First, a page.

What Causes Pain? How Can We Reduce It?

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What causes pain?

In this blog by Marian Kirk, PT, we’ll look at what causes pain in humans, and what we can do to reduce and manage it.

Pain is produced by the brain when the brain perceives a threat. Pain does not automatically happen after an injury. For example, if you sprain your ankle, the nerves in your ankle send a message to your brain. If you are walking across the street and a bus is quickly coming towards you, your brain will focus on the threat of the bus and ignore the message from your ankle. While you are getting out of the way of the bus, you will be unaware of your ankle sprain and will not feel any pain. Once you are safely on the sidewalk and your brain no longer perceives a threat from the bus, your brain will cause you to feel pain in your ankle and allow you to take care of your ankle. 

When you experience pain for a longer period of time, the pain can start taking over your life. Many people become less physically and socially active and more stressed. If you are afraid that moving your back could hurt you, then you may stop doing activities that you enjoy like bowling or dancing. People often become isolated and depressed. How do you get your life back?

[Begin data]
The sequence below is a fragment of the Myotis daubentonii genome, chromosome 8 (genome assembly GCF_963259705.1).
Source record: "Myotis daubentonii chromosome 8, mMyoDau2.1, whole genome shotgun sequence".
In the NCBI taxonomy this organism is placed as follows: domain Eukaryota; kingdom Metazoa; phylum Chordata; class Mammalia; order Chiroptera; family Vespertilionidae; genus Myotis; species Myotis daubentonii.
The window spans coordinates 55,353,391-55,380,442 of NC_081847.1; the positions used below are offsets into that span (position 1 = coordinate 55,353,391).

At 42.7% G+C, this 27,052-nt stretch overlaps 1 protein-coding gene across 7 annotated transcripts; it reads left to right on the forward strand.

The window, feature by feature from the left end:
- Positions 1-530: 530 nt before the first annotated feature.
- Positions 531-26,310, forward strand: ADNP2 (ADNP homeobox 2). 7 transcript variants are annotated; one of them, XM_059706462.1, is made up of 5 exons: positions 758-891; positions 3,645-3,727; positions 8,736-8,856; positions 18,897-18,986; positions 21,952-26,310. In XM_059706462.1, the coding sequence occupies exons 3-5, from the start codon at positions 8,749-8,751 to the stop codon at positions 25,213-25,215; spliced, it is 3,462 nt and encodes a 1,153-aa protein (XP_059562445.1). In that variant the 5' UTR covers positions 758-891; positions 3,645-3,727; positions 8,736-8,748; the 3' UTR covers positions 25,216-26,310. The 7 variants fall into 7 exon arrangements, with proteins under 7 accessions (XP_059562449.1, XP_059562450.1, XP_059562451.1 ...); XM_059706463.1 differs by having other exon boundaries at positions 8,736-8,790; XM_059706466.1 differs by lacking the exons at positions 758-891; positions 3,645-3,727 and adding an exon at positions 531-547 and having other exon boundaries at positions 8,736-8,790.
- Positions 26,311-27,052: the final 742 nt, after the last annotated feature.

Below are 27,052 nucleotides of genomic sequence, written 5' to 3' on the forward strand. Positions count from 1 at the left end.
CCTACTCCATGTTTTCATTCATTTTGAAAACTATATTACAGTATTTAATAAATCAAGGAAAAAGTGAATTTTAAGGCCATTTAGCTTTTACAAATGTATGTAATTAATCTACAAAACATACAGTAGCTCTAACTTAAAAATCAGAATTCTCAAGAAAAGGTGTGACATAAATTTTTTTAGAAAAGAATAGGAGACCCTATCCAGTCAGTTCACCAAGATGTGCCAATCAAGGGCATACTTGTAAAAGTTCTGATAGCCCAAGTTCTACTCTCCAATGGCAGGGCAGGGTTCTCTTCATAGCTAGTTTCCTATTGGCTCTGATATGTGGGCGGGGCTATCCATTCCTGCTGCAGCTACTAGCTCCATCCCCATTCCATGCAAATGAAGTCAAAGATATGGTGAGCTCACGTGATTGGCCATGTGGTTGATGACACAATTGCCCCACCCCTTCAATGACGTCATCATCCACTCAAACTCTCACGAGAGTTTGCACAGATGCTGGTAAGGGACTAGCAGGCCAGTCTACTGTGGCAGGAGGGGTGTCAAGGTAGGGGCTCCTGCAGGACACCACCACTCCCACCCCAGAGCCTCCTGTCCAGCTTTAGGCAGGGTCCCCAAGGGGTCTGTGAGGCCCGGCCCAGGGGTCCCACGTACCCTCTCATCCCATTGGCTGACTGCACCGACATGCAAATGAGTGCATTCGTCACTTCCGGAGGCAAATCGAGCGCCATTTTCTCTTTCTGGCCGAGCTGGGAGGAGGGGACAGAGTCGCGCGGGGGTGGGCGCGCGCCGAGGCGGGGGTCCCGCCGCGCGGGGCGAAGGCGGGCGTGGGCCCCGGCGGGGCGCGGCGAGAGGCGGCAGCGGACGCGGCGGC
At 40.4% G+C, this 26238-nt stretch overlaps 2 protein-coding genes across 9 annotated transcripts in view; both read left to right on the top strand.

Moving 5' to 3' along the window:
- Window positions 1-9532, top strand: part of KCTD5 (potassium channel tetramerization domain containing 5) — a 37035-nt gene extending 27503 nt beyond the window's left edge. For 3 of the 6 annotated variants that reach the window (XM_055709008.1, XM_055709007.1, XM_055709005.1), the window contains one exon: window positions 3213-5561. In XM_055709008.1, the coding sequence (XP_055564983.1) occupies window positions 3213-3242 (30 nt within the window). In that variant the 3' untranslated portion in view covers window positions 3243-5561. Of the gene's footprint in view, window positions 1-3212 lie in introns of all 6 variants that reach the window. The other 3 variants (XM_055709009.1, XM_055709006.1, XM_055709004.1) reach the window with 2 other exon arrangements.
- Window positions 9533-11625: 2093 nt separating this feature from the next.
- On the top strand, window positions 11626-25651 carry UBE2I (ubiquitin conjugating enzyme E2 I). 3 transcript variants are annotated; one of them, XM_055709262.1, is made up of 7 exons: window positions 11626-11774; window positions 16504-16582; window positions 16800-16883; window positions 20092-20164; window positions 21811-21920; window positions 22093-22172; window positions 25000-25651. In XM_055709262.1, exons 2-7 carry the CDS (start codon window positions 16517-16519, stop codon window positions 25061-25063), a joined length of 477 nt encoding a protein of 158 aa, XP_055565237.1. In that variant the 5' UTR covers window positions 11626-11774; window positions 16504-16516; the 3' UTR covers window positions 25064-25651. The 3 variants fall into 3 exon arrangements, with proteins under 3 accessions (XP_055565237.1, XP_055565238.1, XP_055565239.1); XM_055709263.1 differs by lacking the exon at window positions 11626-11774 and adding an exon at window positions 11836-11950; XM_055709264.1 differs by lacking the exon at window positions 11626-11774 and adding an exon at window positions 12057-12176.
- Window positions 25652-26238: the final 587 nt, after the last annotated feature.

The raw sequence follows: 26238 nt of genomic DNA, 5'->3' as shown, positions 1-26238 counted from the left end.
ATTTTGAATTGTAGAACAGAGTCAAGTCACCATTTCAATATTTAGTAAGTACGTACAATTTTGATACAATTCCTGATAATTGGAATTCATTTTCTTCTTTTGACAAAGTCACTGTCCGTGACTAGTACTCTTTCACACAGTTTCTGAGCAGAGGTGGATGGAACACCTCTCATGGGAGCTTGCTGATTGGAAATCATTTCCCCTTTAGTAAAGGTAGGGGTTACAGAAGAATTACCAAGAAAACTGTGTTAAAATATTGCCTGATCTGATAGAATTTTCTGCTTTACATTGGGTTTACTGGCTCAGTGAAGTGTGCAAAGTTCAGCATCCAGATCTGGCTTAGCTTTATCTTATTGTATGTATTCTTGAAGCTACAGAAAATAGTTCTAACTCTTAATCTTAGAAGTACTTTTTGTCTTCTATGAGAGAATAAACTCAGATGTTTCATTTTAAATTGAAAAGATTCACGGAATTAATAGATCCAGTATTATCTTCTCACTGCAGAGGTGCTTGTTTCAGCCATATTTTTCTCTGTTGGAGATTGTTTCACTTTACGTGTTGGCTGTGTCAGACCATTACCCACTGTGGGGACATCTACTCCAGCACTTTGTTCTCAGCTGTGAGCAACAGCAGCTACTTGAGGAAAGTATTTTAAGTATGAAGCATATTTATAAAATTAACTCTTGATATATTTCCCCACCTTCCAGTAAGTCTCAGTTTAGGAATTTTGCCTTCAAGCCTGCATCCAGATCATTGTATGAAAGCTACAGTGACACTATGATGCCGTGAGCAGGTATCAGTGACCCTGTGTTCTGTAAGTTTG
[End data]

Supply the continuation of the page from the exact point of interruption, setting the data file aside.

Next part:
Research shows that you can slowly build up your activity level even if you have pain. If you begin with gentle aerobic exercise like walking, you will find that you can gradually increase the time and length of your walking. Aerobic exercise stimulates your brain to release specialized hormones (endorphins) into your bloodstream. The “runners’ high” give people a feeling of well-being and decreases their stress level. Whenever we are stressed or “uptight”, our muscles tend to tighten up and can cause more discomfort so less stress helps the tight muscles to relax.

We hope this blog has given you some additional insight into what causes pain, and how best to reduce it. Do you have a lingering injury causing you pain? Contact the team at REHAB AT WORK today to see if physical therapy might be the next step for you. You can also refer someone if they need services.

Bibliography

Louw A., Puentedura EJ, ZimneyK., Diener I., Schmidt S., “Know Pain, Know Gain? A perspective Pain Neuroscience Education in Physical Therapy. J Orthopaedic Sports Physical Therapy Mar 2016; 46(3):131-134

Louw A., Puentedura E., Schmidt S., Zimney K. “Pain Neuroscience Education Vol 2. Minneapolis, MN:OPTP; 2018

Marian Kirk

Marian Kirk

“I believe in taking an active approach with an emphasis on home exercises and patient education to give people the tools to improve. I do not subscribe to only one theoretical approach or method to treat all people. Instead, I use many of the different techniques currently prevalent in Physical Therapy."

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